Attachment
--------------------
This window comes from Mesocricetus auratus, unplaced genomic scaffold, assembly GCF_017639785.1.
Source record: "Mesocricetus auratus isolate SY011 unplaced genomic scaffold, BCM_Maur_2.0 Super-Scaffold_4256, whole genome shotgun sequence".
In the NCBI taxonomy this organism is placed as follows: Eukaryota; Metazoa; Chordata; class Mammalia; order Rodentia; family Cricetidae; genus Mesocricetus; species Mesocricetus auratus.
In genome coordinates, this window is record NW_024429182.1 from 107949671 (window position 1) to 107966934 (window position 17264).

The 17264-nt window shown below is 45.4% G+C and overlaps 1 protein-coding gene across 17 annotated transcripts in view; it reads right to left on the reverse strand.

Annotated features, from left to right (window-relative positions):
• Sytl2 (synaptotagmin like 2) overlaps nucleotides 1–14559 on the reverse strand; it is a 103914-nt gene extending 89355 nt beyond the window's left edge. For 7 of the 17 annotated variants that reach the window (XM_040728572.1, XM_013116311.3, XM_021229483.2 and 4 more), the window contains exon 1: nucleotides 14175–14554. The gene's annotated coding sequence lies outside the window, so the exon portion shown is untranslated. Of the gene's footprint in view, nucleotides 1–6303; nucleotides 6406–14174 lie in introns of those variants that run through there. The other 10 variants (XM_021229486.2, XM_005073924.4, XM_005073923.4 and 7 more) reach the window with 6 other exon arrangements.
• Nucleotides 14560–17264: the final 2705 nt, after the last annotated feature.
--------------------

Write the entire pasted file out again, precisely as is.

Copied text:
This window comes from Mesocricetus auratus, unplaced genomic scaffold, assembly GCF_017639785.1.
Source record: "Mesocricetus auratus isolate SY011 unplaced genomic scaffold, BCM_Maur_2.0 Super-Scaffold_4256, whole genome shotgun sequence".
In the NCBI taxonomy this organism is placed as follows: Eukaryota; Metazoa; Chordata; class Mammalia; order Rodentia; family Cricetidae; genus Mesocricetus; species Mesocricetus auratus.
In genome coordinates, this window is record NW_024429182.1 from 107949671 (window position 1) to 107966934 (window position 17264).

The 17264-nt window shown below is 45.4% G+C and overlaps 1 protein-coding gene across 17 annotated transcripts in view; it reads right to left on the reverse strand.

Annotated features, from left to right (window-relative positions):
• Sytl2 (synaptotagmin like 2) overlaps nucleotides 1–14559 on the reverse strand; it is a 103914-nt gene extending 89355 nt beyond the window's left edge. For 7 of the 17 annotated variants that reach the window (XM_040728572.1, XM_013116311.3, XM_021229483.2 and 4 more), the window contains exon 1: nucleotides 14175–14554. The gene's annotated coding sequence lies outside the window, so the exon portion shown is untranslated. Of the gene's footprint in view, nucleotides 1–6303; nucleotides 6406–14174 lie in introns of those variants that run through there. The other 10 variants (XM_021229486.2, XM_005073924.4, XM_005073923.4 and 7 more) reach the window with 6 other exon arrangements.
• Nucleotides 14560–17264: the final 2705 nt, after the last annotated feature.